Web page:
A study released on concussion patients employing diffusion tensor imaging (DTI) discovered that males took longer to recover following a concussion than females did. Results of the study, which demonstrate that DTI can be used as a bias-free way to foresee concussion outcome, have been published online in the journal Radiology.
It has been documented that more than 17 million Americans experience a mild traumatic brain injury (mTBI) better known as a concussion on an annual basis. Around 15 percent suffer from consistent symptoms sometimes for more than three months.
Evaluating possible results and recovery time following a concussion can be quite difficult. Usually, physicians have to depend on patient response and cooperation in order to properly determine the seriousness of the injury.
"MRI and CT brain images of concussion patients are often normal. Diffusion tensor imaging is the first imaging technique that shows abnormalities associated with concussion, because it is able to see white matter tracts at a microscopic level," said assistant professor of neuroradiology at the University of Pittsburgh School of Medicine, Saeed Fakhran, M.D.
DTI is a highly developed form of MRI that enables researchers to examine and evaluate microscopic changes in the brain's white matter. The brain's white matter is comprised of millions of nerve fibers called axons that function like communication cables connecting different areas of the brain. DTI produces a measurement, called fractional anisotropy (FA), of the movement of water molecules along axons. In normal, healthy white matter, the direction of water movement is mostly homogeneous and measures high in FA. When water movement is more random, FA values is reduced. Unusually low FA is linked with cognitive impairment in patients with brain injuries.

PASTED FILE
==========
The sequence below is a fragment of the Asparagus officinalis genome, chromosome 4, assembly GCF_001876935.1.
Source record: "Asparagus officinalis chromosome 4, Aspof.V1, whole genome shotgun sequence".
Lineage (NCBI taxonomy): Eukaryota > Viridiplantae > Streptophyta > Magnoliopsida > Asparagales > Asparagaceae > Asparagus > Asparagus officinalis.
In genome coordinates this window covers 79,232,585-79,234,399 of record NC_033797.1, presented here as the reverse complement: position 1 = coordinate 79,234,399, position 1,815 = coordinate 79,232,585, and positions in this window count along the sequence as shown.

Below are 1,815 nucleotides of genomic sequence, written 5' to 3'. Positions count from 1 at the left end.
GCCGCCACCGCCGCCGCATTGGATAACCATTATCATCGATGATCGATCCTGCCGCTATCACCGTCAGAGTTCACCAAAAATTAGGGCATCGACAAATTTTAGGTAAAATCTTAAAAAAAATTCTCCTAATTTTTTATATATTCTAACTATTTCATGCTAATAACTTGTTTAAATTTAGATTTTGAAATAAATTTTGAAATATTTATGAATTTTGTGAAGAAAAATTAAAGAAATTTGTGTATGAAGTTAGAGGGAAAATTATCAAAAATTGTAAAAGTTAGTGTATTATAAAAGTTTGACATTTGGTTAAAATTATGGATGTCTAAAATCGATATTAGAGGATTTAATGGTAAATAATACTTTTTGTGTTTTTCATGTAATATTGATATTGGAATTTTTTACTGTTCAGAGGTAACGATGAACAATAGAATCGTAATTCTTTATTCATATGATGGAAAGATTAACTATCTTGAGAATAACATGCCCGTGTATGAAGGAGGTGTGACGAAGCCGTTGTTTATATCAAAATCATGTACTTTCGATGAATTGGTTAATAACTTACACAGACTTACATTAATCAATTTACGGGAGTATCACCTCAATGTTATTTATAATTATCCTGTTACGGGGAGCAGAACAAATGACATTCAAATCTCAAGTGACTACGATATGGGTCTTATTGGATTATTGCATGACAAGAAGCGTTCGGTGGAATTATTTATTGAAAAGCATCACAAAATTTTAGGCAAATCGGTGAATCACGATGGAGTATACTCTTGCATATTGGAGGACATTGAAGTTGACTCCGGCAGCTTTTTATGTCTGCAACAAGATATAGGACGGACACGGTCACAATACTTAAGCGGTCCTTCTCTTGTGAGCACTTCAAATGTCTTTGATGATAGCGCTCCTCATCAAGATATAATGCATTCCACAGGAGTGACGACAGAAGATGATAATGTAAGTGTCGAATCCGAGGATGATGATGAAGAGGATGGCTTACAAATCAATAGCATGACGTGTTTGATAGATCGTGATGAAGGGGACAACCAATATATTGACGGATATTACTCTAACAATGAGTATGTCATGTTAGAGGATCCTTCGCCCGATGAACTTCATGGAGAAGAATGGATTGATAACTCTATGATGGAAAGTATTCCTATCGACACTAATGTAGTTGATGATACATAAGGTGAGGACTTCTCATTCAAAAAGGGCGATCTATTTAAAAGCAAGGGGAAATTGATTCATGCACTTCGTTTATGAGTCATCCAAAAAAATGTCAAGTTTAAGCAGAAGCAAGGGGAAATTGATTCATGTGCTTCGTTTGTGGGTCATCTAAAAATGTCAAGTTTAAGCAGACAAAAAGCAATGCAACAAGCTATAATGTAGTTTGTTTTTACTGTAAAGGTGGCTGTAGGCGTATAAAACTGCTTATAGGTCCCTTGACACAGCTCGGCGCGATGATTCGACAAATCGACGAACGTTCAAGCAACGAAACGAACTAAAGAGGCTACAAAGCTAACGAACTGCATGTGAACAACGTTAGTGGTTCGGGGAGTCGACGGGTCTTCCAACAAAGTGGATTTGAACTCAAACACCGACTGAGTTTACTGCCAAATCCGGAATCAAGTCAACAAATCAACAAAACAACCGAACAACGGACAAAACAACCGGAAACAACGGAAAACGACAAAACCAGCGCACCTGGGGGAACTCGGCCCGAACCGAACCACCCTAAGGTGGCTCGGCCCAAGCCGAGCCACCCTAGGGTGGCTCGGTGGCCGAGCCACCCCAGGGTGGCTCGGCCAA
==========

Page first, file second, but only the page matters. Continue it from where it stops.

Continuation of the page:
The research team studied the medical records and imaging results of 69 patients diagnosed with mTBI between 2006 and 2013, including 47 males and 22 females, and 21 controls composed of 10 males and 11 females (average age of males: 17; average age of females: 16). Of the 47 males with mTBI, 32 (68 percent) were injured while playing a sport, as well as 10 of the 22 females (45 percent).
All patients received the same assessment, including a computerized neurocognitive test and DTI of the brain. The DTI scans of the mTBI patients showed irregularities within the uncinate fasciculi (UF), a white matter tract that connects the frontal and temporal lobes of the brain. Although its precise role is contentious, the UF tract is believed to allow temporal lobe-based memory associations to modify behavior though interactions with another area of the brain.
The DTI scans showed that compared to the female mTBI patients, the male mTBI patients had considerably decreased UF FA values.
"In the future, we would like to look at the issue of gender and concussions more in depth to determine who does better and why," said Fakhran.
A statistical analysis of the data showed that UF FA value was a better predictor of recovery time than initial symptom severity based on neurocognitive testing. The most significant risk factor for a recovery time longer than three months was decreased UF FA. Male gender also directly corresponded with increased recovery time.
"The potential of DTI and UF FA to predict outcome after concussion has great clinical impact. Currently, we are heavily reliant on patient reporting, and patients may have ulterior motives, such as wanting to get back to play. But you can't trick an MR scanner," said Fakhran.
The median time to symptom recovery for all concussion patients was 54 days. Yet, when compared to the female patients who recovered in a median of 26.3 days, recovery was considerably longer for the male patients (an average of 66.9 days), regardless of initial symptom severity.
"Male gender and UF FA values are independent risk factors for persistent post-concussion symptoms after three months and stronger predictors of time to recovery than initial symptom severity or neurocognitive test results," said Fakhran.
Fakhran also notes that the outcomes of the study provide a possible role for UF FA values in triaging concussion in patients in the future.
"There's prognostic value in DTI for both children participating in sports as well as for professional athletes. Lower FA values in the uncinate fasciculi could offer a metric for evaluating the severity of mild traumatic brain injuries and predicting clinical outcome. We're not at the point where DTI can provide individual prognoses yet, but that's the hope and goal," he said.